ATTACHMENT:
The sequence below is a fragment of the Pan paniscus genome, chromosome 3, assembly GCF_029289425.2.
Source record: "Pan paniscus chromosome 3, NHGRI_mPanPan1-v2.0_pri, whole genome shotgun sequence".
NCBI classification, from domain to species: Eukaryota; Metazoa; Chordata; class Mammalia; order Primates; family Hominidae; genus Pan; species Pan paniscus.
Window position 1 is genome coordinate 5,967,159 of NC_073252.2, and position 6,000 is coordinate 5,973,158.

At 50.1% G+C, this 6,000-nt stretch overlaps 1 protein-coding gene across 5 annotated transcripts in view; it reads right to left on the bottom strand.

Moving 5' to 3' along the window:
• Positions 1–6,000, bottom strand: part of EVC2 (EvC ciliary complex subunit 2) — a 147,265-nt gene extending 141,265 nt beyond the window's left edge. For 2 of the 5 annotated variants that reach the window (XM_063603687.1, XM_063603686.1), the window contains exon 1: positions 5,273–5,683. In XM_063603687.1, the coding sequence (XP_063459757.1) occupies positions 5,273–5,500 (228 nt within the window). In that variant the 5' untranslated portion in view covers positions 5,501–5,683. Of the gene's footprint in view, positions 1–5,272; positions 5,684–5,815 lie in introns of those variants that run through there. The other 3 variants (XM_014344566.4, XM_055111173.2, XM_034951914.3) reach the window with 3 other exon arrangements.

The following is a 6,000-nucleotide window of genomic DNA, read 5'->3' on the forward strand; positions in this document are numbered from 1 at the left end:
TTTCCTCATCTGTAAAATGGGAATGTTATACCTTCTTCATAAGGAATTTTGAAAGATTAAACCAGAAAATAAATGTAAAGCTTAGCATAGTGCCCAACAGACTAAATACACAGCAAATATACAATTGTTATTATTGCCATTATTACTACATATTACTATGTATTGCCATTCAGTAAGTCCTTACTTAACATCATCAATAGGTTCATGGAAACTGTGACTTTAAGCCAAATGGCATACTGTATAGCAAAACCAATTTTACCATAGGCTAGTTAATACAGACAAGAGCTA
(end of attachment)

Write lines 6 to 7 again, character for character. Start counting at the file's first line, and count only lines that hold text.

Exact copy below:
Moving 5' to 3' along the window:
• Positions 1–6,000, bottom strand: part of EVC2 (EvC ciliary complex subunit 2) — a 147,265-nt gene extending 141,265 nt beyond the window's left edge. For 2 of the 5 annotated variants that reach the window (XM_063603687.1, XM_063603686.1), the window contains exon 1: positions 5,273–5,683. In XM_063603687.1, the coding sequence (XP_063459757.1) occupies positions 5,273–5,500 (228 nt within the window). In that variant the 5' untranslated portion in view covers positions 5,501–5,683. Of the gene's footprint in view, positions 1–5,272; positions 5,684–5,815 lie in introns of those variants that run through there. The other 3 variants (XM_014344566.4, XM_055111173.2, XM_034951914.3) reach the window with 3 other exon arrangements.